Review By: Nick Arvites
|Publisher:||Microsoft Game Studios|
|# Of Players:||1-4 (2-16 online)|
|Accessories:||Xbox Live (online play, DLC), HDTV 1080p|
The Halo series is the flagship series for the Xbox brand. Halo was there at the inception of the Xbox line, and it has become one of the biggest franchises in the industry. When a new Halo game drops, people pay attention. Detractors of the series use claims of unoriginality, boring and derivative to describe it, but many others out there view a Halo title as the best shooter ever. I fall somewhere in the middle. I enjoy the games, but I’ve certainly played better. The series' multiplayer doesn’t bring anything really new to the table (see: Starseige Tribes, Unreal Tournament), but it packages it into a great suite with tons of user-friendly tools. The Halo series, regardless of if you love it or hate it, is a console shooter done right.
Halo 3: ODST (hereafter Halo ODST) was originally announced as a cheap expansion pack to Halo 3 titled Halo 3: Recon. During its development, the project apparently grew and was thus renamed to Halo 3: ODST. The renaming incited forum trolls everywhere by also changing the price tag to a full $60 USD. The game as released consists of a new campaign and the firefight mode on one disk, and the complete Halo 3 multiplayer suite—including the DLC maps—on the second disk.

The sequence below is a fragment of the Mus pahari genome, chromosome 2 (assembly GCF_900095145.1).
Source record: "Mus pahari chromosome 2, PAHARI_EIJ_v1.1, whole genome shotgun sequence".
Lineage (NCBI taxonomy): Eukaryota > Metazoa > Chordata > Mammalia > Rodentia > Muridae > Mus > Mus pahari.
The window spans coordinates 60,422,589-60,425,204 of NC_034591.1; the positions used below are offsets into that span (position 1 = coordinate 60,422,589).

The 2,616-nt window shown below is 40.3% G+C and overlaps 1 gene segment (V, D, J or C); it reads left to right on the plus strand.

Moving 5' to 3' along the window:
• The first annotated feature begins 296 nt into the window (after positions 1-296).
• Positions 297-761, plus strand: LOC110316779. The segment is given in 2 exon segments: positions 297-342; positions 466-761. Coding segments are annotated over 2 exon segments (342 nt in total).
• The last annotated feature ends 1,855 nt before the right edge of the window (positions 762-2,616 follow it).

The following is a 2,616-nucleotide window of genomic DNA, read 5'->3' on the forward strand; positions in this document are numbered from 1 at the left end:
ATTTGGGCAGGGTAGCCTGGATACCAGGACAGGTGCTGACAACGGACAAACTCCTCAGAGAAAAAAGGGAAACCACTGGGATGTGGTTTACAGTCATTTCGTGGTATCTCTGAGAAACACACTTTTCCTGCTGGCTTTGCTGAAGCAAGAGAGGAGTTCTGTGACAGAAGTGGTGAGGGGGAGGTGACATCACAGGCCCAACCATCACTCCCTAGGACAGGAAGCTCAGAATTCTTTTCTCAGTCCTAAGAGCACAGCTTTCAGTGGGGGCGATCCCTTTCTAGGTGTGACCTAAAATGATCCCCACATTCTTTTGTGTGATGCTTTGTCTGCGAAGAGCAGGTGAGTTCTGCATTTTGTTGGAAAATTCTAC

After tearing open the cellophane wrapper of the package, I dropped Halo ODST into my Xbox 360 and started up a solo campaign on Heroic difficulty. Why Heroic instead of Legendary? My past experiences with the Halo series have told me that Heroic will give me a slight challenge, but still allow me to complete the game by myself in a reasonable time. Legendary setting, at least for me, would take twice as long solo. I usually reserve that for co-op. Anything easier than Heroic goes into “not dying during the entire playthrough” territory.
The campaign puts you in the armor of “Rookie,” a silent protagonist with absolutely no backstory or any sort of connection with his squad. He doesn’t have a proper name, not that it matters. The other characters refer to him as “rookie” or “you.” Unlike the other games in the Halo series, you play a normal soldier in an elite unit instead of a genetically enhanced supersoldier wearing bleeding-edge technology. The ODST are elite troopers in the Halo universe, and drop into warzones using one-man orbital drop pods. Think of this as the sci-fi equivalent of jumping out of an airplane. Naturally, the game starts with a botched launch during the invasion of New Mombasa depicted in Halo 2. The game picks up six hours after drop. At this point, the sun is down and the Covenant controls the city.
Once the game started moving, I noticed that this one would be slightly harder. The armor doesn’t take as much of a beating as the Spartan armor, and health does not regenerate the same way. Once you lose health, you need to find a med-kit in order to heal yourself. Because you can’t take as much damage, enemies are suddenly harder. Brutes become more challenging, and Hunters become extremely tough. Dual wielding weapons is out, and ammo can get scarce. The starting equipment is a silenced, scoped submachine gun and a silenced, scoped pistol. The pistol is really good for traditional Halo “pistol-sniping.” The submachine gun isn’t, and I found it pretty much ineffective against Brutes or even shielded Jackals.
Posted: 2009-10-04 12:44:36 PST